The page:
Clarity levels at Lake Tahoe in 2015 declined in both summer and winter, due in part to warmer waters, according to researchers at the University of California, Davis, who have studied the lake for the last half-century.
Data released today by the UC Davis Tahoe Environmental Research Center and the Tahoe Regional Planning Agency reported the average annual clarity level for 2015 at 73.1 feet. That is the depth at which a 10-inch white disk, called a Secchi disk, remains visible when lowered into the water.
This is a 4.8 foot decrease from the previous year but is still over 9 feet greater than the lowest recorded average of 64.1 feet in 1997.
The declines are not considered to be part of a long-term trend. They are part of the year-to-year variability that has always characterized conditions at the lake. The record indicates that Lake Tahoe’s long-term trend of decline ended about 15 years ago. Since then, clarity has hovered around a value of 71 feet.
Warmer runoff water affects lake
“It is commonly believed that drought years produce clearer water conditions, but the reality is more complicated than that,” said Geoffrey Schladow, director of the UC Davis Tahoe Environmental Research Center.
The annual precipitation for 2015 was 18 inches, only slightly lower than the previous year. However, the fraction of precipitation that fell as snow was only 5.3 percent, the lowest recorded measurement in 105 years.
“In 2015, the runoff water into the lake was warmer than the previous year, on account of the low snow-to-rain ratio,” Schladow said. “As a consequence, fine particles flowed in closer to the surface, where they impacted clarity, rather than plunging to the deeper parts of the lake.”
The 2015 clarity level is the average of 30 individual readings taken from January through December 2015. The highest value recorded in 2015 was 86.5 feet on April 22, and the lowest was 59.9 feet on Feb. 3.
Winter clarity last year declined by 7.6 feet. The winter average of 71.6 feet was above the worst winter average, 66.6 feet, seen in 1997.
During most years, summer clarity is poorer than winter clarity, but 2015 was an exception. Summer clarity averaged 73 feet, a 3.7 foot decline over the preceding year. The lack of deep mixing during the winter resulted in very little of the pristine, deep water being brought up to the lake surface to dilute the clarity-reducing contaminants. Despite this, the long-term decline in summer conditions is still a major concern.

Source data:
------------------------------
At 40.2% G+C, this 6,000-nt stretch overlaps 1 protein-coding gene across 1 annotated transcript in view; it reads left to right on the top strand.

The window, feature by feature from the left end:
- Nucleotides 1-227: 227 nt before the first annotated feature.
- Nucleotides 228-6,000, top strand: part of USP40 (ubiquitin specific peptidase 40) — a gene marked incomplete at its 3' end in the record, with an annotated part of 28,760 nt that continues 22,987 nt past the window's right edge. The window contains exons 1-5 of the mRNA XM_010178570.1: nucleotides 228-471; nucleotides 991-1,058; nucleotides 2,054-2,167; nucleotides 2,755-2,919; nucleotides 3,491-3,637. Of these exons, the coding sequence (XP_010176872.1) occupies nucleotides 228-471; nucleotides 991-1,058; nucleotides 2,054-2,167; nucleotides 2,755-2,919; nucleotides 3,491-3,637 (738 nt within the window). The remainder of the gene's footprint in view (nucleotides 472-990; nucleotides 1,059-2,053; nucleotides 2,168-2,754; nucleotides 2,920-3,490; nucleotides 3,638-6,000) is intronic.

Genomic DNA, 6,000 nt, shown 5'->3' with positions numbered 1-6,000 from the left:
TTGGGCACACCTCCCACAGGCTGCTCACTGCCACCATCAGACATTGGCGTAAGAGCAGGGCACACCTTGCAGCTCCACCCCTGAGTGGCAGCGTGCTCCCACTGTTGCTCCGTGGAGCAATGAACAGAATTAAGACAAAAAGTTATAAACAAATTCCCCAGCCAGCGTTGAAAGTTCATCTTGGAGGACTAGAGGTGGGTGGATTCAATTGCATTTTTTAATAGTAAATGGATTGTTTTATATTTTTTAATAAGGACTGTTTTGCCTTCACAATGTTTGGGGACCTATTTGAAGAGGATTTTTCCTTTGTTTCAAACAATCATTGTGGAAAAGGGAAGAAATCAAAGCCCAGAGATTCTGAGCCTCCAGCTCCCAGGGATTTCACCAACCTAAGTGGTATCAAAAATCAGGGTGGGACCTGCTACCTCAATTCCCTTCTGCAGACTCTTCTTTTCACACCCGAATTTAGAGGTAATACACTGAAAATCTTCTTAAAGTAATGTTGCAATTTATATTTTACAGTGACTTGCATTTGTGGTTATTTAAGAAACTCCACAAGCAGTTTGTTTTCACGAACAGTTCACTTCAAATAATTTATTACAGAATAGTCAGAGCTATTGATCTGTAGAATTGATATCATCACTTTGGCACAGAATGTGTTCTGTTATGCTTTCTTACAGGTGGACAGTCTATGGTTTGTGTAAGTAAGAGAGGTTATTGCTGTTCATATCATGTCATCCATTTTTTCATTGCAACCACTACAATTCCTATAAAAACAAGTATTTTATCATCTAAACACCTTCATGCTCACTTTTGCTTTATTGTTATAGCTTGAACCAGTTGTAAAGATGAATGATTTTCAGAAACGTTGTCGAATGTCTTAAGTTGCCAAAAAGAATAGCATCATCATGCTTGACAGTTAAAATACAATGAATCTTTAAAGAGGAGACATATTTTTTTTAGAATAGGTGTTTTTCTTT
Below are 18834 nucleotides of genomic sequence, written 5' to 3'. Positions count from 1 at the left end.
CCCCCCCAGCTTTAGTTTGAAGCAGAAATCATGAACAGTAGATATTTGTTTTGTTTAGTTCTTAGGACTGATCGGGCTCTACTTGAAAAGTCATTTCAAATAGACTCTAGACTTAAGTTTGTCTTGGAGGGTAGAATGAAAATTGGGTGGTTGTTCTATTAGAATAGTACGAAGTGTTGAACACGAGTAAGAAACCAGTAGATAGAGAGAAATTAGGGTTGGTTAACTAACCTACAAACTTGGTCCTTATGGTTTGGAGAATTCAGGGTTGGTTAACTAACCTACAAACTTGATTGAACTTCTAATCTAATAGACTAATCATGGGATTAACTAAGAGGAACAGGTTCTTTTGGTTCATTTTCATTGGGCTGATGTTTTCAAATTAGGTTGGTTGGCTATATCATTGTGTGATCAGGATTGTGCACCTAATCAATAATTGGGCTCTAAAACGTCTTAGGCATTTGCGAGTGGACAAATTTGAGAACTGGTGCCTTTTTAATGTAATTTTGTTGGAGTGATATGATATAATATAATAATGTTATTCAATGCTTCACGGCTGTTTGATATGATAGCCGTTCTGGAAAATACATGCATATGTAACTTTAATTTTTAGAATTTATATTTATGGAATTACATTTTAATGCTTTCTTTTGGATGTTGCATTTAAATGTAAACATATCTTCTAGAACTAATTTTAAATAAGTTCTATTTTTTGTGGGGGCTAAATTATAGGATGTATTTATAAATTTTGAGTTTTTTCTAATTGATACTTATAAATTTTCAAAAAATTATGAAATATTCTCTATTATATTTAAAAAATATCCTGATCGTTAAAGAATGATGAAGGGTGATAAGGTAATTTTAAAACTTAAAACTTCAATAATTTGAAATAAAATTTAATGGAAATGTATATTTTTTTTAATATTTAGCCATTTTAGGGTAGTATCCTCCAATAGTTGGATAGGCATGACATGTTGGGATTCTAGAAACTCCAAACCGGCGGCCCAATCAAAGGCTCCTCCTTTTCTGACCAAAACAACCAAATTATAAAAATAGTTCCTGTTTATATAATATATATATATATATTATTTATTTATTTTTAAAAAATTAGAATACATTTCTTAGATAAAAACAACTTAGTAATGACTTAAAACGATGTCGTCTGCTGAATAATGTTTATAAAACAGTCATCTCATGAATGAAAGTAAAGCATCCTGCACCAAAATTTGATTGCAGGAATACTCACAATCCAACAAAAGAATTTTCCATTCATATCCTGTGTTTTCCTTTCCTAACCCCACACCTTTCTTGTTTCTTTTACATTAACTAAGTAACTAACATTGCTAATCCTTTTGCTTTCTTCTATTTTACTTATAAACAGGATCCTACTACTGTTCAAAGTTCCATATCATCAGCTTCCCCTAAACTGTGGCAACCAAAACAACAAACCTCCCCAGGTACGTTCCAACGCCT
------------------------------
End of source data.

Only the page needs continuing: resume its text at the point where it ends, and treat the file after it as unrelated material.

The Tahoe Regional Planning Agency leads the collaborative effort to reduce stormwater runoff and manages the multijurisdictional Lake Tahoe Environmental Improvement Program to repair past damage to the ecosystem.
Over the past two decades, the Environmental Improvement Program has resulted in substantial public and private investment in projects to improve water quality and other environmental indicators at Lake Tahoe. Among the hundreds of measurements the TRPA tracks, mid-lake clarity is a key indicator of whether restoration programs are working.
“We are pleased to see that our extensive work to reduce stormwater pollution into Lake Tahoe has contributed to stopping the long-term decline in its water clarity,” said Joanne S. Marchetta, executive director of Tahoe Regional Planning Agency. “TRPA will continue to work with scientific researchers and other agencies to better understand the dynamics of lake mixing and climate influences, and work toward the best solutions to restore Tahoe’s famed clarity.”
Clarity a key indicator for Tahoe
Water clarity measurements have been taken continuously since 1968, when the Secchi disk could be seen down to 102.4 feet, and is one of the longest, unbroken clarity records in the world. Secchi depth is the most widely used method of clarity measurement, and the values agree with laser-based measurements also taken by TERC researchers.
Improved real-time monitoring instruments, together with sophisticated models of the lake currents that transport contaminants in Lake Tahoe, are helping researchers build a deeper understanding of restoration progress within the entire lake ecosystem.
“The Secchi depth is but one indicator of Lake Tahoe’s ecological health, albeit a very good one,” Schladow said. “The extreme conditions in 2015 are also impacting other parts of the system such as the nearshore zone. Separating out what is a long-term change from the expected year-to-year variability for all aspects of the lake is a major challenge for researchers.”
While the average annual clarity in the past decade has been better than in preceding decades, it is still short of the clarity restoration target of 97.4 feet set by federal and state regulators, a goal agencies and the Tahoe Basin community continue to work toward.
More information about environmental factors affecting Lake Tahoe will be included in the 2015 State of the Lake Report, expected this summer.
Funding for TERC’s clarity analyses comes from the Tahoe Regional Planning Agency and UC Davis.